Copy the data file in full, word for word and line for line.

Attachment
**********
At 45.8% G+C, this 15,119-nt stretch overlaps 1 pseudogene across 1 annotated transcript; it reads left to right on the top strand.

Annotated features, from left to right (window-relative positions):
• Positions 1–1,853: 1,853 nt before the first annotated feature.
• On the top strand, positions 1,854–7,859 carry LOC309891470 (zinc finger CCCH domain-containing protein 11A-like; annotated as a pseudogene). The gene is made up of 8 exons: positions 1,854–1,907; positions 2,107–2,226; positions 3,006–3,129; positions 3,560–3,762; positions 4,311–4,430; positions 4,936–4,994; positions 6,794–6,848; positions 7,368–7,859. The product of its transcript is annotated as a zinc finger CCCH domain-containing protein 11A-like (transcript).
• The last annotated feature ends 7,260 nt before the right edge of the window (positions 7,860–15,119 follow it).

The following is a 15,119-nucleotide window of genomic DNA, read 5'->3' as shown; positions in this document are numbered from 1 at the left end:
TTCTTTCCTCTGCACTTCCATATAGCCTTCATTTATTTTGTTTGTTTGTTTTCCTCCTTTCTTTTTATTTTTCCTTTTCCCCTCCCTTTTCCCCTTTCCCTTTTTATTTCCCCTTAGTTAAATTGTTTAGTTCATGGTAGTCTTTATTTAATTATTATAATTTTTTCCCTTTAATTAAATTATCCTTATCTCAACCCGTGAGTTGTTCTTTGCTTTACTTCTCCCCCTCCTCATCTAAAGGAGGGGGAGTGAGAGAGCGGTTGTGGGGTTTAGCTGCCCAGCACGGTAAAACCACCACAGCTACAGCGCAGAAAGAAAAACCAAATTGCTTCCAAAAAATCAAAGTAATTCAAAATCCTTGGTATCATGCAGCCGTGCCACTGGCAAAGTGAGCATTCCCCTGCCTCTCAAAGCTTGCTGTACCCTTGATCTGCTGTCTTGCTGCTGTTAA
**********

At 45.8% G+C, this 15,119-nt stretch overlaps 1 pseudogene across 1 annotated transcript; it reads left to right on the top strand.

Annotated features, from left to right (window-relative positions):
• Positions 1–1,853: 1,853 nt before the first annotated feature.
• On the top strand, positions 1,854–7,859 carry LOC309891470 (zinc finger CCCH domain-containing protein 11A-like; annotated as a pseudogene). The gene is made up of 8 exons: positions 1,854–1,907; positions 2,107–2,226; positions 3,006–3,129; positions 3,560–3,762; positions 4,311–4,430; positions 4,936–4,994; positions 6,794–6,848; positions 7,368–7,859. The product of its transcript is annotated as a zinc finger CCCH domain-containing protein 11A-like (transcript).
• The last annotated feature ends 7,260 nt before the right edge of the window (positions 7,860–15,119 follow it).

The following is a 15,119-nucleotide window of genomic DNA, read 5'->3' as shown; positions in this document are numbered from 1 at the left end:
TTCTTTCCTCTGCACTTCCATATAGCCTTCATTTATTTTGTTTGTTTGTTTTCCTCCTTTCTTTTTATTTTTCCTTTTCCCCTCCCTTTTCCCCTTTCCCTTTTTATTTCCCCTTAGTTAAATTGTTTAGTTCATGGTAGTCTTTATTTAATTATTATAATTTTTTCCCTTTAATTAAATTATCCTTATCTCAACCCGTGAGTTGTTCTTTGCTTTACTTCTCCCCCTCCTCATCTAAAGGAGGGGGAGTGAGAGAGCGGTTGTGGGGTTTAGCTGCCCAGCACGGTAAAACCACCACAGCTACAGCGCAGAAAGAAAAACCAAATTGCTTCCAAAAAATCAAAGTAATTCAAAATCCTTGGTATCATGCAGCCGTGCCACTGGCAAAGTGAGCATTCCCCTGCCTCTCAAAGCTTGCTGTACCCTTGATCTGCTGTCTTGCTGCTGTTAA